3. The defendant, having acquired a part of the equity of redemption, asserted a right to take possession of some of the sir lands, without tendering the mortgage money. In prosecution of this claim he somehow succeeded in obtaining possession of the plots of land now in suit. The question specifically raised by these appeals is whether the learned District Judge was right or wrong in holding that no appeal lay to his court. I should be prepared to hold that that decision was correct, but the matter has now gone somewhat further. After the order of remand and the ascertainment of the facts, the real question before us is whether the Assistant Collector was right in ordering ejectment of the appellant. On the principles laid down by a learned Judge of this Court in Balli v. Naubat Singh (1912) 9 A. L. J., 771, the Assistant Collector was clearly right. It has been suggested, on the other side, that this decision was doubted in a Full Bench decision of this Court, in the later case of Nandan Singh v. Ganga Prasad (1913) I. L. R., 35 All., 513 (516) (See specially the remarks at page 516). As a matter of fact the decision reported in 9 A. L. J., page 771, was not specifically considered or in terms overruled, though it is open for the appellant to contend that the remarks of the learned Chief Justice, when delivering the judgement of the Full Bench suggest that he was not prepared to accept the correctness of that ruling. We find, however, that the principle laid down in Balli v. Naubat Singh (1) has been in substance accepted and followed by the Revenue Court since that decision was pronounced. Reference may be made to the notes by Mr. M. L. Agarwala in his valuable commentary on the N.-W. P. Tenancy Act, fifth edition, at pages 40 et seqq., of that edition. Moreover, there is a decision of the Board of Revenue, Champa Kuar v. Pati Ram (1915) 33 Indian Cases, 70 which deals with the position of a squatter occupying agricultural land for cultivating purposes, and which adopts the principle of the case of Balli v. Naubat Singh (1912) 9 A. L. J., 771 to its fullest extent. In this state of authorities I should be prepared personally to stand by the reported decisions directly bearing on the question before us. Moreover, I think that, there being nothing in favour of the defendant on the merits, it is not incumbent on us to go out of one way to insist upon any legal technicalities for the sake of enabling the defendant to prolong this litigation. The decision in the case of Champa Kuar v. Pati Ram (1) is by the Senior Member of the present Board of Revenue; and it is quite clear that if the defendant had got what he asked for, namely, a re-consideration of the Assistant Collector's order by the higher Revenue Courts, the result would have been to affirm his ejectment.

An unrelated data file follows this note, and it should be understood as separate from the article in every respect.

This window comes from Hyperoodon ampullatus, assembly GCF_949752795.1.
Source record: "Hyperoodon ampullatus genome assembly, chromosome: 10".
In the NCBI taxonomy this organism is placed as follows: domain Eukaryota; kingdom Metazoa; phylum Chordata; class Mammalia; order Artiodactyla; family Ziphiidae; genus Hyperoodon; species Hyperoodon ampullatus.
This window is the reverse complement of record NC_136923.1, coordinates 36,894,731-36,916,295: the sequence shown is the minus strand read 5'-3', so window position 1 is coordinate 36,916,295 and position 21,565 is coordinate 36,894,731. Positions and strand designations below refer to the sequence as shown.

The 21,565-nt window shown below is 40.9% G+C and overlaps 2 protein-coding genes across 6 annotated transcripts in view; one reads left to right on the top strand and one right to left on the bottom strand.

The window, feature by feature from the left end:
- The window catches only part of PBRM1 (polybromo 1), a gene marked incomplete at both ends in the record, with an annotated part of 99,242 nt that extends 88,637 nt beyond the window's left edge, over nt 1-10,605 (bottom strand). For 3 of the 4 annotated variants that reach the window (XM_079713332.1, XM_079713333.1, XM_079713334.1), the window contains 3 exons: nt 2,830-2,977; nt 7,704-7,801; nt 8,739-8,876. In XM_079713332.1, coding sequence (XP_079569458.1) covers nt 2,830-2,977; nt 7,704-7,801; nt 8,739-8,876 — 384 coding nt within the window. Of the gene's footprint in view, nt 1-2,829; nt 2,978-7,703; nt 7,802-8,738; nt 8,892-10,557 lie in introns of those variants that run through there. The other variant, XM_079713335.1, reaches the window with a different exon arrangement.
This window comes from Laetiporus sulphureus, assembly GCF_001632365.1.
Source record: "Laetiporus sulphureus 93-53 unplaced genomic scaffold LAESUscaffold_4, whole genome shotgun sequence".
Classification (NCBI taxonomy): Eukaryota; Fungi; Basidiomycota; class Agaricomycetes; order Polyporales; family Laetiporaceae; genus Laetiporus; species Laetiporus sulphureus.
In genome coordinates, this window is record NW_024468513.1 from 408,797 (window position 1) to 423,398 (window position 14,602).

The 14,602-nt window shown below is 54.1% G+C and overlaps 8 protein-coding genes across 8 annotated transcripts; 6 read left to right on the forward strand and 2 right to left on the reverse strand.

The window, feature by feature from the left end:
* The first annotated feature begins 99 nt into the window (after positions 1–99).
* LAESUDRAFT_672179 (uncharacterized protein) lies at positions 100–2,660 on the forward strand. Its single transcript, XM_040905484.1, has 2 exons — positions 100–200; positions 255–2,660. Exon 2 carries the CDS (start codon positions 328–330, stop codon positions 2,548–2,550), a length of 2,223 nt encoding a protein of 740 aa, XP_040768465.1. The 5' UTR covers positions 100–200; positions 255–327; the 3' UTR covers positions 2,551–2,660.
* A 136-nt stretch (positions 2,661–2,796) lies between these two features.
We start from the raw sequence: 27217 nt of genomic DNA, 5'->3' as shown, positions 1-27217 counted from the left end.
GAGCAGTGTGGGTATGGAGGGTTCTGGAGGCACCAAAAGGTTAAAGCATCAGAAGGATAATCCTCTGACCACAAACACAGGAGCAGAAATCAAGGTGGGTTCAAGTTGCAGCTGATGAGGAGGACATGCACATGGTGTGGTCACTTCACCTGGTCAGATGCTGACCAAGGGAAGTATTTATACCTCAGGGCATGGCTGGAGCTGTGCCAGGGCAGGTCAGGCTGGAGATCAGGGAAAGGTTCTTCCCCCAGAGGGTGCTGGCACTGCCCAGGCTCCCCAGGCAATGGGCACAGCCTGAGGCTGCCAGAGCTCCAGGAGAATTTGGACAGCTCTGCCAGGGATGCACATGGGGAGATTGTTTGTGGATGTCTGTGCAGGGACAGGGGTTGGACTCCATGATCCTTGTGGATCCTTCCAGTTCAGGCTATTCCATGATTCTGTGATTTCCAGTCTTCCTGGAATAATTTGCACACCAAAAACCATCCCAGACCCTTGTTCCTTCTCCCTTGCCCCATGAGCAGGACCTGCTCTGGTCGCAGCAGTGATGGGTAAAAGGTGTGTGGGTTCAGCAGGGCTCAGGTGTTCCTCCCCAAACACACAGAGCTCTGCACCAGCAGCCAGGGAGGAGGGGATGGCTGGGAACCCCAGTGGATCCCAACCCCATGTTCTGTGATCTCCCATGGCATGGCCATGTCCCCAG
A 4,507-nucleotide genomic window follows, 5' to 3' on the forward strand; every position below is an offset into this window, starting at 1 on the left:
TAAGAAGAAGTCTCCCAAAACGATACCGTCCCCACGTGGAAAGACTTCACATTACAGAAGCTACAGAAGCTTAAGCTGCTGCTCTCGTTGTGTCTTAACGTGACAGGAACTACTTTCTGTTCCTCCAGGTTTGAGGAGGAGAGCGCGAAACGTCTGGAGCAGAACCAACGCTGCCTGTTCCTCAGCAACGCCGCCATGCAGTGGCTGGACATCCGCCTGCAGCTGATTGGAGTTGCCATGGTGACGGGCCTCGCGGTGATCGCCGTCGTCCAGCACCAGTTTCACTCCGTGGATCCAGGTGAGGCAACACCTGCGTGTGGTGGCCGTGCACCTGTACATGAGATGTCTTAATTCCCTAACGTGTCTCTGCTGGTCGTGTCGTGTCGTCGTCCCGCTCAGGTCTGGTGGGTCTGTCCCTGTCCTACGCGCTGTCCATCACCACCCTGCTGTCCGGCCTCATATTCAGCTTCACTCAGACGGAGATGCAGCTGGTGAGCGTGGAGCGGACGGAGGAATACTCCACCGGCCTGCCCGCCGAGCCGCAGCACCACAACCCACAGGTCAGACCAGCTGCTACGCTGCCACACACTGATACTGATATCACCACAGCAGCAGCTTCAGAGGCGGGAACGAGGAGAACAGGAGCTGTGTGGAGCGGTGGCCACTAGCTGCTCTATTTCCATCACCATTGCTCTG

4. So far as the Civil Courts are concerned they have already decided in favour of the plaintiffs respondents, and, if the present matter could rightly be taken cognizance of by the Civil Courts, they could not have come to a different decision from that arrived at by the Assistant Collector.
5. The defendant's possession is wholly unlawful, and the order of ejectment a proper order on the merits. There are thus abundant reasons for dismissing these appeals.
6. I agree. Particularly I accept the cases of Balli v. Naubat (2) and Champa Kuar v. Pati Ram (1) as the correct expression of the law, I am not satisfied that in Nandan Singh v. Ganga Prasad (3) (1913) I.L.R., 35 All., 512 the Full Bench intended to dissent from the case of Balli v. Naubat (2), which was relied on by the appellant, who succeeded; but I think the dictum at the foot of page 515 in 35 All., requires further consideration. Apparently the Chief Justice thought that Section-34 of Act II of 1901 could be made to work so long as the person was occupying the land 'without permission' of the landlord. The words in the Section are not 'without permission.' I am satisfied that the words 'a person occupying land without the consent of the landlord' mean one who enters into occupation without express consent or without any previous arrangement with him. Two reasons seemed to me very strong to show this. If Section 34 can be worked only against a person who having entered as a trespasser continues in possession 'without permission' of the landlord, it is difficult to see how the landlord is to get rent from a person who remains in possession with his permission. Secondly, such a person is said by the Section not to be deemed to hold the land within the meaning of Section 11 of the Agra Tenancy Act until he begins to pay rent. Section 11 deals only with tenants, and, I cannot see how such a person could be deemed to be a tenant within Section 11 so as to make it necessary for the Legislature to exclude him from the operation of Section 11 unless he, was occupying with the permission of the landlord. I think this Consideration lends additional weight to the view of Sir George Knox and of the Senior Member of the Board and I agree with my learned brother that the defendant is liable to be ejected by the Revenue Courts.
7. By the Court:-We dismiss this appeal with costs.